11. 11. use to harden a VoIP network: 1. Restrict all VoIP data to one Virtual Local Area Network (VLAN): Cisco recommends separate VLANs for voice and data; this helps prioritize voice over data and also keeps traffic on the voice network hidden from those connected to the data network. VLANs are also useful in protecting against toll fraud, DoS attacks, and eavesdroppers listening in and taking over conversations. A VLAN is an effective closed circle of computers that does not allow any other computer access to its facilities; with the lack of a PC to launch attacks, your VoIP network is quite safe. Even in the case of an attack, the disruption caused is a minimum. 2. Monitor and track traffic patterns on your VoIP network: Monitoring tools and intrusion detection systems can help identify attempts to break into your VoIP network. Scrutinizing your VoIP logs can bring to light irregularities such as international calls made at odd hours or to countries your organization has no ties with (toll fraud), multiple log-on attempts like in a brute- force attempt to crack a password, or a surge in voice traffic during off-peak hours (voice spam). 3. Lock down your VoIP servers: Servers should be secured physically against both internal and external intruders who can intercept data using sniffing techniques, either within the LAN or at the ISP when data travels over the Internet. Since VoIP phones have fixed IP and MAC addresses, it’s easier for attackers to try to worm their way in. Which is why Gary Miliefsky, founder and CTO of NetClarity, recommends locking down IP and MAC addresses that allow access to the administrative interfaces of VoIP systems, and putting up another firewall in front of the SIP gateway. This will restrict incoming access to IT administrators and prevent hackers from getting in. 4. Use multiple layers of encryption: It’s not enough to just encrypt the data packets that are sent out, you have to encrypt call signaling too. Encrypting voice packets prevents voice injections where interceptors can insert their own words into the conversation, giving it a whole new meaning. Steve Mank, CEO of Qovia, cites two common methods of encryption - the Secure Real Time Protocol (SRTP) which encrypts communication between endpoints, and Transport Level Security (TLS) which encrypts the whole call process. Encryption of voice traffic should be supported by providing strong protection at gateways, networks and hosts. 5. Build redundancy into VoIP networks: Be prepared for the day DoS attacks or viruses threaten to bring your network crashing down – create a network that tolerates failures by setting up multiple nodes, gateways, servers, power sources, and call routers, and hooking up with more than one provider. Don’t stop with just putting the infrastructure in place; run frequent trials to ensure that they are working well and are ready to take over when the primary network fails. 6. Put your equipment behind firewalls: Create separate firewalls so that traffic crossing VLAN boundaries is restricted only to applicable protocols. This will prevent the spread of viruses and Trojans to servers in case clients are infected. The maintenance of security policies also becomes simpler when each firewall is considered separately. Choose networking and security vendors who support both the Session Initiation Protocol (SIP) and the International Telecommunication Union’s H.323 protocol. Firewall configurations have to be created so that the appropriate ports open and close when necessary. 7. Update patches regularly: The security of a VoIP network depends on both the underlying operating system and the applications that run on it. Maintaining patch currency for both the OS and VoIP applications is imperative in protecting against threats from malware 8. Keep your network away from the Internet: The University of Houston is a pioneer in this security approach – the institution has put its call manager and network out of direct access from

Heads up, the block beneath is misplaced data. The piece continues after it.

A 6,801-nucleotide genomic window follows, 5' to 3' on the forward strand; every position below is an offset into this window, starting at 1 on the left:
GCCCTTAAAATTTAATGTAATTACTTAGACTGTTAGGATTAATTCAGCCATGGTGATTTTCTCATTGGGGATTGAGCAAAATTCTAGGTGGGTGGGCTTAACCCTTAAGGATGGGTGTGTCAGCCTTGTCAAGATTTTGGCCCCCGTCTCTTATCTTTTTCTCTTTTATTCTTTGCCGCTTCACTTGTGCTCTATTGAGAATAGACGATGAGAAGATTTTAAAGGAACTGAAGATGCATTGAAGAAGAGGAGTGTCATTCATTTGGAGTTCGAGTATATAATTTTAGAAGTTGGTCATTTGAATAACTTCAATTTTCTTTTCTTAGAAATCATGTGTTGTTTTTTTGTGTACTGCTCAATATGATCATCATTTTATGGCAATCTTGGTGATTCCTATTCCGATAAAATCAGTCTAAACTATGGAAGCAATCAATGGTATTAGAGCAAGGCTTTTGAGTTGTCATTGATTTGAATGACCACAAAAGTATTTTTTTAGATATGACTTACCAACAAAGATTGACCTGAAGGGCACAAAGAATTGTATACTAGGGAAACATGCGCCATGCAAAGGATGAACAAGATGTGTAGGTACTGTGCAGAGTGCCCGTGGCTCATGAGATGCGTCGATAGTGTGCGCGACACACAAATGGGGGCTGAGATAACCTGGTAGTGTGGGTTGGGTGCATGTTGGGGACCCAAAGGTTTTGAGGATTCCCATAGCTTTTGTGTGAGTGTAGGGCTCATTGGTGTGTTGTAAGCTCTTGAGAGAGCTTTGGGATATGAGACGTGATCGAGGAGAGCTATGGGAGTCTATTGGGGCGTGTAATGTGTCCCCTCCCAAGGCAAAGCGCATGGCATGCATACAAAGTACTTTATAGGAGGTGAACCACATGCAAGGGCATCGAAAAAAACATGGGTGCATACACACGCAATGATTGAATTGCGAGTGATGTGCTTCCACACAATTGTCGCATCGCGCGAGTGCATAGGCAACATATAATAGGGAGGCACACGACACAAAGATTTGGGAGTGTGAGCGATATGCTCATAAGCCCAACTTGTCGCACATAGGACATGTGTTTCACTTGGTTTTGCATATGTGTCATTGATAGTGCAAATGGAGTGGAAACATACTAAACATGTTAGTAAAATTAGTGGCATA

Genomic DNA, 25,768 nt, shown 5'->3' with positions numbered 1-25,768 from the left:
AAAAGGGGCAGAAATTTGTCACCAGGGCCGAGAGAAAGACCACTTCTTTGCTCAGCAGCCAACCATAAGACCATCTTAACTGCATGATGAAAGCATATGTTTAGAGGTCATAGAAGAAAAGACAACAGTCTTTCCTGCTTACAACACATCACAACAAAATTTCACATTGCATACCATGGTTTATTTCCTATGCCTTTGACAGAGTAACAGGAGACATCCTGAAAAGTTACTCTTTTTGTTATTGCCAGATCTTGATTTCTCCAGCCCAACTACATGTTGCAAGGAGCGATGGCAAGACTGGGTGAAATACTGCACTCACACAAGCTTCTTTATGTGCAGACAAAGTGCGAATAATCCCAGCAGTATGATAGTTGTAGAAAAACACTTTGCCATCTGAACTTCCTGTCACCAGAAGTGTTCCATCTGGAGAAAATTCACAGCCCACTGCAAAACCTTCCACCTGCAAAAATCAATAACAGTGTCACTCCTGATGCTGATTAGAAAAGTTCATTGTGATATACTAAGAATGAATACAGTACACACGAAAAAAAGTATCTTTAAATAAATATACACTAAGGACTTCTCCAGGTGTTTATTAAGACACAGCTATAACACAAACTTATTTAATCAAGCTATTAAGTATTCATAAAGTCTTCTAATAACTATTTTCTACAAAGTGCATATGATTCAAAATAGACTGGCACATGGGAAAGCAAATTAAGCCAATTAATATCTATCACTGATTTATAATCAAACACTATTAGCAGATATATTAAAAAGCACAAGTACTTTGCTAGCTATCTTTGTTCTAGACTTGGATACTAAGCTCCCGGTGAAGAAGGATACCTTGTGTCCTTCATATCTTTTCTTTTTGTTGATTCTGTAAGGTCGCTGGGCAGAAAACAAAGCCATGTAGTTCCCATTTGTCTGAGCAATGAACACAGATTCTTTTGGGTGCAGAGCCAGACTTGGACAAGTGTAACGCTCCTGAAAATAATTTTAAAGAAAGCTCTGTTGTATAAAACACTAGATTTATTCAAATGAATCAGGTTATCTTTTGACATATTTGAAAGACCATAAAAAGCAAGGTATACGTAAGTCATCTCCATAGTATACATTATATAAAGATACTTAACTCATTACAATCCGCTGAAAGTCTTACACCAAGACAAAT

12. 12. the Internet; its IP PBXs are in a domain separate from its other servers and access is restricted. 9. Minimize the use of softphones: VoIP softphones are prone to hacker attacks, even when they are behind corporate firewalls, because they are used with an ordinary PC, VoIP software, and a pair of headphones. Also, softphones do not separate voice and data, and are vulnerable to the viruses and worms that normally infect a PC. 10. Perform security audits on a regular basis: Running checks on administrative and user sessions and service activities can help bring irregularities to light. Phishing attempts can be thwarted, spam can be filtered out so it doesn’t clog the network, and intruder attacks can be stopped. 11. Evaluate physical security: Make sure that only devices and users who are authenticated and pre-approved gain access to your network by limiting access to the Ethernet ports. Administrators are often fooled into accepting softphone devices that are not permitted on the network because hackers can easily imitate IP and MAC addresses by plugging into an RJ44 port. 12. Use vendors who provide digital security certificates: When IP phone vendors provide digital certificates to authenticate devices, users can ensure that the conversation is secure and is not being broadcast to other devices. The phones load digitally signed images to ensure that the software loaded is authentic. Verisign has been a pioneer in providing authentication certificates for wireless IP phones, in an effort to prevent “tapping” (illegal eavesdropping) and “spoofing” (illegal tampering) of conversations. 13. Secure your gateways: Configure gateways so that only those who are allowed access can make and receive VoIP calls. Lists with authenticated and approved users can ensure that others are prevented from using the lines to make free calls. Protect gateways and the LANs behind them with a combination of an SPI firewall, application layer gateways (ALG), network address translation (NAT) tools, and SIP support for VoIP soft clients. 14. Manage servers separately: VoIP call servers are often the targets for attackers because they are the heart of any VoIP network. Critical weaknesses inherent in the server include its operating system, and the services and applications it supports. To minimize the chance that hackers get at your VoIP servers, manage traffic to them separately from VoIP signaling and call traffic. 15. Sort SIP traffic: Looking through your SIP traffic and checking for abnormal packets and traffic patterns that are different from the usual will help in cutting short sessions that are not genuine. Anomalies in the syntax and semantics of SIP and events that are irregular and out-of- sequence indicate that attacks are taking or likely to take place. 16. Examine call setup requests at the application layer: VoIP calls are susceptible to hijacking by outsiders who gain access to the network. Set up appropriate security policies so that only those call setup requests that conform to them are accepted. 17. Isolate voice traffic: For external communications, rely on a Virtual Private Network (VPN). Separate your voice and data traffic to prevent unwanted ears from listening in on your conversation. According to Kevin Flynn, senior manager of unified communications for Cisco, the biggest problem for organizations is “bad stuff from the data network getting on to the voice network.” He recommends blocking PC port access to the voice VLAN. 18. Use proxy servers: Protect your network even beyond firewalls by using proxy servers to process data that comes in and goes out. Authentication and integrity are ensured when signaling messages travel between user agents and SIP proxies by integrating SSL tunnels with SIP proxies.